Canal de Bourgogne

Getting there

This weekend we decided to go for a quick weekend ride along the Canal de Bourgogne. Leaving Paris from the Bercy train station we took the regional train to Montbard (1h ride), and from there we cycled to Tonnerre.

Arriving to Montbard, we decided to stay not far from there (Rougemont) after a visit to the Fontenay Abbey. The abbey is now a private property you can visit and completely worth the detour.

The Fontenay Abbey before the storm

The ride

The Canal goes downward from Dijon to Migennes, though the total inclination is only only of some meters, so it’s not much more of an advantage.

Along the way you’ll cycle past the different locks of the canal using the chemin de halage. As always with these paths, the chemin is well paved and isolated from motor vehicles, with the exception of the occasional service car or scooter.

Channel locks

Also during this ride we got to know the Pine processionary, a type of moth that when it’s on the larva state, the larvae walk following each other into what makes almost a single line.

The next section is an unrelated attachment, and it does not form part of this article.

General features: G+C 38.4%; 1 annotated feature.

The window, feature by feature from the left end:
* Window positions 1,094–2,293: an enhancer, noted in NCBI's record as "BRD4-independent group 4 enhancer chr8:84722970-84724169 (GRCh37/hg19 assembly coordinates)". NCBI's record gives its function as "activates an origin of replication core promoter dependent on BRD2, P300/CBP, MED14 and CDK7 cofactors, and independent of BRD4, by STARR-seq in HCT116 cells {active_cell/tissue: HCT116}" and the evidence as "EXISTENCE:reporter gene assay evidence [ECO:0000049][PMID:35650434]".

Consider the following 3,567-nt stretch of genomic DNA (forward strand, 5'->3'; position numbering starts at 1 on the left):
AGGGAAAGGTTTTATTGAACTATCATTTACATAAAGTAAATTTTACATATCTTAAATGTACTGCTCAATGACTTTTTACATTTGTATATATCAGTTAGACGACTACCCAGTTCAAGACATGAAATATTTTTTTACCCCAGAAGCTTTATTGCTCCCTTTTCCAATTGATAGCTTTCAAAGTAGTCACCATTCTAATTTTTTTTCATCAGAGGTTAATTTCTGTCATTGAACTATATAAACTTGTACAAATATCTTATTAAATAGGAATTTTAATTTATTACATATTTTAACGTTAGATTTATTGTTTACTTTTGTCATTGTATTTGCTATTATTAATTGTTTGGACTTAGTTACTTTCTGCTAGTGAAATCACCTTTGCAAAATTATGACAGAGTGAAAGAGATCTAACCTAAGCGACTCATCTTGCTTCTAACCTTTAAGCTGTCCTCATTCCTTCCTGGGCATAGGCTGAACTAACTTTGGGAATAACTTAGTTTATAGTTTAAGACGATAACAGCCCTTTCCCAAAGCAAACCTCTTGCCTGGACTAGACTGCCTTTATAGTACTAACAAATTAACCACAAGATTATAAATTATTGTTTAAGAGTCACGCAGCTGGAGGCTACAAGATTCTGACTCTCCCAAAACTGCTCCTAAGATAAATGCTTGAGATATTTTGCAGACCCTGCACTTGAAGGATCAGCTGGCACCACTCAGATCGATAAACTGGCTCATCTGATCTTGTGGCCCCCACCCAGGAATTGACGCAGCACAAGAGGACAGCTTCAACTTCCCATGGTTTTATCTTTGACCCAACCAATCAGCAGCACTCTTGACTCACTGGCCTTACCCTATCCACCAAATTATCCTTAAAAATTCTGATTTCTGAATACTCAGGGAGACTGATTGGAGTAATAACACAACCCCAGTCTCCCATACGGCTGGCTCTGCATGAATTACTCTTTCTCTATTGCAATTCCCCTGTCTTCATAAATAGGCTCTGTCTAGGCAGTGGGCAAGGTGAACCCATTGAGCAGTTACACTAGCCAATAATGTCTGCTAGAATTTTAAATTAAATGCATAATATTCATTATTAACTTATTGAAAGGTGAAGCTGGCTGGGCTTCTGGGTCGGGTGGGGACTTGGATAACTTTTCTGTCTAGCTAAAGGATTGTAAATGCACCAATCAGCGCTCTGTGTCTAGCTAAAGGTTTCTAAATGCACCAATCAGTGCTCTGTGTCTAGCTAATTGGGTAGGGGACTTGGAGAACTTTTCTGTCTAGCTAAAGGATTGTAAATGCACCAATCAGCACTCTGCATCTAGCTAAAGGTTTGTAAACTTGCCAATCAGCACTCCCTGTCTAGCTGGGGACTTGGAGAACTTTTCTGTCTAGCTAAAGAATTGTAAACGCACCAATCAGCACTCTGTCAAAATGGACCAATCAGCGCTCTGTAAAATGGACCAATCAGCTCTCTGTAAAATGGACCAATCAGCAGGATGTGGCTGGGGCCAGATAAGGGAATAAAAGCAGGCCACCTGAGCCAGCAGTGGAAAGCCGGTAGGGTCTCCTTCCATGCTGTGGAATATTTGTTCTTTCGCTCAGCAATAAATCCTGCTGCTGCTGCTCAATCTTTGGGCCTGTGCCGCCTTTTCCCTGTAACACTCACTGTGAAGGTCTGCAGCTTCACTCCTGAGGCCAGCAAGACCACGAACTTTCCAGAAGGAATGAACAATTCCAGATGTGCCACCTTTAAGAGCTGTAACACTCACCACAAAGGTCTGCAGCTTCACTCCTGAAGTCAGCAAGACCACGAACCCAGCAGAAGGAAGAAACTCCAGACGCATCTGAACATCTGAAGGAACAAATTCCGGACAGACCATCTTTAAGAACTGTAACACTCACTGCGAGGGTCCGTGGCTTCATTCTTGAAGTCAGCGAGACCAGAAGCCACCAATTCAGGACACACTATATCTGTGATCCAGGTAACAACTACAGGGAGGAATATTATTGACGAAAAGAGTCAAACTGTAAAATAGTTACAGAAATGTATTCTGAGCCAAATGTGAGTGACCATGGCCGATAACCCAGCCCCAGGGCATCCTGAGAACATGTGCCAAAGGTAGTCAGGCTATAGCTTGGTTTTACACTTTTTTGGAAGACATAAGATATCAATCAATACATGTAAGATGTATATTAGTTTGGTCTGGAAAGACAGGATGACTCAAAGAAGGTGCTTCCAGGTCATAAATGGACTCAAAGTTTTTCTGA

Pine processionary

I don’t know which is the best way to go, but we went in April and there were still some Spring showers. Fortunately the wind was not against us and we could outrun the storm.

Outrunning the storm

The highlight of Tonnerre is the Fosse Dionne, a water source that used to be a wash basin for the people of the city. It dates of the XIV century and its crystal clear water is an impressive view.

The Fosse Dionne

The Canal de Bourgogne

The Canal de Bourgogne connects the Yonne with the Saône and according to a map we made using bikemap, it runs for237km from Dijon to Auxerre. Just saying, in case you feel like doing it entirely. You can find maps and such on the La Bourgogne à Vélo site (in French)

You can see the route we followed on: